Meet Macik Bellong, a Bajau Laut woman who is
very active in turtle conservation and handicraft
making on Omadal Island.

The Bajau Laut women in Sabah, East Malaysia, have a long tradition of weaving pandanus or mengkuang leaves found on the island. In 2010, with the support of WWF-Malaysia, a group of local women came together to establish the Women’s Association of Pulau Omadal or
Wanita Pulau Omadal (WAPO), a social enterprise
that enabled the women to supplement
their household income and preserve their traditional culture.

In addition to making and selling handicrafts, these women champion marine conservation by conducting environmental education and awareness activities on plastic waste pollution and organise beach clean-ups initiatives.

CURRENT CHALLENGES

Even before the pandemic, coastal districts like Omadal Island made some of the highest numbers of poorest households in Malaysia. More than 5,000 families surrounding the coastal areas, just like Macik Bellong, relied on the ocean to source their livelihood.
Their social enterprises thrived through eco-tourism
initiatives. The complete and abrupt shut-down of these activities over the past 2 years have left them struggling with food insecurity, increased health risks and worst – it exacerbates their vulnerabilities to other social and environmental stressors such including illegal or unregulated fishing methods.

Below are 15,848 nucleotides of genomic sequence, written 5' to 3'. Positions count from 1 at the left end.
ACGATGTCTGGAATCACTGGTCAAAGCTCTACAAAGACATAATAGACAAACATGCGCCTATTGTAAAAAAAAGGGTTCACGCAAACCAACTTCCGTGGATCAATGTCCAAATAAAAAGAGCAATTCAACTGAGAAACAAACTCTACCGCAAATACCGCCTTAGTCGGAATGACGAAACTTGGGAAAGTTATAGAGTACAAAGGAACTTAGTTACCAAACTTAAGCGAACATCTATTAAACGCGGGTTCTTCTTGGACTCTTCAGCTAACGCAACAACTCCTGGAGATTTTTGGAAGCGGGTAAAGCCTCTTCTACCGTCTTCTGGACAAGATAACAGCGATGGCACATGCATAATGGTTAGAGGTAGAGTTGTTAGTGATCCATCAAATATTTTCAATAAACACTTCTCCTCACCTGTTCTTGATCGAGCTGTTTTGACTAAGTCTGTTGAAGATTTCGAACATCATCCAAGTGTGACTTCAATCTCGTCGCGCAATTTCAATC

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With fisheries declining and food security threatened, these communities need help to make ends meet for their families.

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What is WWF doing?

WWF-Malaysia works with coastal communities like Macik Bellong to build entrepreneurship and financial skills, improve their livelihoods and develop low-impact business opportunities to reduce pressure on coastal ecosystems and deliver long-term sustainable solutions. WWF-Malaysia also facilitates community patrolling workshops and citizen science biological monitoring training to strengthen the community’s participation and involvement in conservation efforts.
Here are some of the milestones we’ve reached through our community-led conservation efforts:

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130

Households in Pulau Omadal received food aid relief during MCO

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73%

Reduction in destructive blast fishing activities in surrounding areas of
Pulau Omadal. 

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719

Green turtle nests were saved in 2020 – the highest record achieved as a result of community beach patrolling initiatives. 

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2

Coastal community enterprises La’nu and Po’on were successfully established as legal business entities.

With your help, we can give them the hope they need. What’s more, you will be doing your part to help communities’ livelihoods while protecting and conserving ocean habitats for our precious marine wildlife. Please give communities a life-changing gift today.